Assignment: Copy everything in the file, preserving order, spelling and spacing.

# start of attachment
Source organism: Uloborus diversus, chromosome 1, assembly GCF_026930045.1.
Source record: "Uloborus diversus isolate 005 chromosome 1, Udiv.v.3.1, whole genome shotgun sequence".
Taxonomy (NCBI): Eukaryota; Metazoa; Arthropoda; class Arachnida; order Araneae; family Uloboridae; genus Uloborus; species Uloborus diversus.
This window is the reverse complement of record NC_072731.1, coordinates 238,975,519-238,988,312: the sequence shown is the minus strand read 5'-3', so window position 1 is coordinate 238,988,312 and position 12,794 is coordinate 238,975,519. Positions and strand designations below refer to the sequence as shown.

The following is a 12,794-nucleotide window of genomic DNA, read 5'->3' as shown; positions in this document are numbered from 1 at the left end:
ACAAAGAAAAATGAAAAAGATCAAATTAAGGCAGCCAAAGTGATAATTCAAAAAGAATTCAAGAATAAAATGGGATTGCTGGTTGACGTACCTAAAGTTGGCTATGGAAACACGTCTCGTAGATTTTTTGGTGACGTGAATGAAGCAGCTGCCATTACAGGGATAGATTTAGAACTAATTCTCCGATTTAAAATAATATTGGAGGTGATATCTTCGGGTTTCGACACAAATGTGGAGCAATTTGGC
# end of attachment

Source organism: Uloborus diversus, chromosome 1, assembly GCF_026930045.1.
Source record: "Uloborus diversus isolate 005 chromosome 1, Udiv.v.3.1, whole genome shotgun sequence".
Taxonomy (NCBI): Eukaryota; Metazoa; Arthropoda; class Arachnida; order Araneae; family Uloboridae; genus Uloborus; species Uloborus diversus.
This window is the reverse complement of record NC_072731.1, coordinates 238,975,519-238,988,312: the sequence shown is the minus strand read 5'-3', so window position 1 is coordinate 238,988,312 and position 12,794 is coordinate 238,975,519. Positions and strand designations below refer to the sequence as shown.

The following is a 12,794-nucleotide window of genomic DNA, read 5'->3' as shown; positions in this document are numbered from 1 at the left end:
ACAAAGAAAAATGAAAAAGATCAAATTAAGGCAGCCAAAGTGATAATTCAAAAAGAATTCAAGAATAAAATGGGATTGCTGGTTGACGTACCTAAAGTTGGCTATGGAAACACGTCTCGTAGATTTTTTGGTGACGTGAATGAAGCAGCTGCCATTACAGGGATAGATTTAGAACTAATTCTCCGATTTAAAATAATATTGGAGGTGATATCTTCGGGTTTCGACACAAATGTGGAGCAATTTGGC